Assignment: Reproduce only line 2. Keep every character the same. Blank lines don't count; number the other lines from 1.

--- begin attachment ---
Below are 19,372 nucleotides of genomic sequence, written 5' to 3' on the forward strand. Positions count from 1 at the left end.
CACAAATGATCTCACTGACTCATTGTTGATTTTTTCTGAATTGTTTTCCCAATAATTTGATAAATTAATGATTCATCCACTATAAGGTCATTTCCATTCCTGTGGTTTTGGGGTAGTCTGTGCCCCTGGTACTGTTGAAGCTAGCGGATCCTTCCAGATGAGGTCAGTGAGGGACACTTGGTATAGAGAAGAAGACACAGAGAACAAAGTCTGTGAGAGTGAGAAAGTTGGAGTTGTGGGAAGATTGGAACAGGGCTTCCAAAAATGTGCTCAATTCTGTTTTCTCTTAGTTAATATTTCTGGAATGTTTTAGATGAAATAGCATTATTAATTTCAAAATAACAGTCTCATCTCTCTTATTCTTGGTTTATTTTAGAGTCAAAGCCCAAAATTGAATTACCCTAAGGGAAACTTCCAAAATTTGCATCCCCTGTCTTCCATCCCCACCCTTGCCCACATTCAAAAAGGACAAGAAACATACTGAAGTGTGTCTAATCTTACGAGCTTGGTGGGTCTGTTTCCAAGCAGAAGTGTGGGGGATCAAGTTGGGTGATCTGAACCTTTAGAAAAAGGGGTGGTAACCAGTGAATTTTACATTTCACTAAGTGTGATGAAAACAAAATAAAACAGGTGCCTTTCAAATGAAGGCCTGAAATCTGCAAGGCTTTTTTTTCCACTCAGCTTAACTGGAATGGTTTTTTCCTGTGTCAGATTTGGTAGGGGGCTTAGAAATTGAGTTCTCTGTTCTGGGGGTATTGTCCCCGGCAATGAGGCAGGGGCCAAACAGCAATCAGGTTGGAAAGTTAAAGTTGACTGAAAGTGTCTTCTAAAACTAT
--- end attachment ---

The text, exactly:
CACAAATGATCTCACTGACTCATTGTTGATTTTTTCTGAATTGTTTTCCCAATAATTTGATAAATTAATGATTCATCCACTATAAGGTCATTTCCATTCCTGTGGTTTTGGGGTAGTCTGTGCCCCTGGTACTGTTGAAGCTAGCGGATCCTTCCAGATGAGGTCAGTGAGGGACACTTGGTATAGAGAAGAAGACACAGAGAACAAAGTCTGTGAGAGTGAGAAAGTTGGAGTTGTGGGAAGATTGGAACAGGGCTTCCAAAAATGTGCTCAATTCTGTTTTCTCTTAGTTAATATTTCTGGAATGTTTTAGATGAAATAGCATTATTAATTTCAAAATAACAGTCTCATCTCTCTTATTCTTGGTTTATTTTAGAGTCAAAGCCCAAAATTGAATTACCCTAAGGGAAACTTCCAAAATTTGCATCCCCTGTCTTCCATCCCCACCCTTGCCCACATTCAAAAAGGACAAGAAACATACTGAAGTGTGTCTAATCTTACGAGCTTGGTGGGTCTGTTTCCAAGCAGAAGTGTGGGGGATCAAGTTGGGTGATCTGAACCTTTAGAAAAAGGGGTGGTAACCAGTGAATTTTACATTTCACTAAGTGTGATGAAAACAAAATAAAACAGGTGCCTTTCAAATGAAGGCCTGAAATCTGCAAGGCTTTTTTTTCCACTCAGCTTAACTGGAATGGTTTTTTCCTGTGTCAGATTTGGTAGGGGGCTTAGAAATTGAGTTCTCTGTTCTGGGGGTATTGTCCCCGGCAATGAGGCAGGGGCCAAACAGCAATCAGGTTGGAAAGTTAAAGTTGACTGAAAGTGTCTTCTAAAACTAT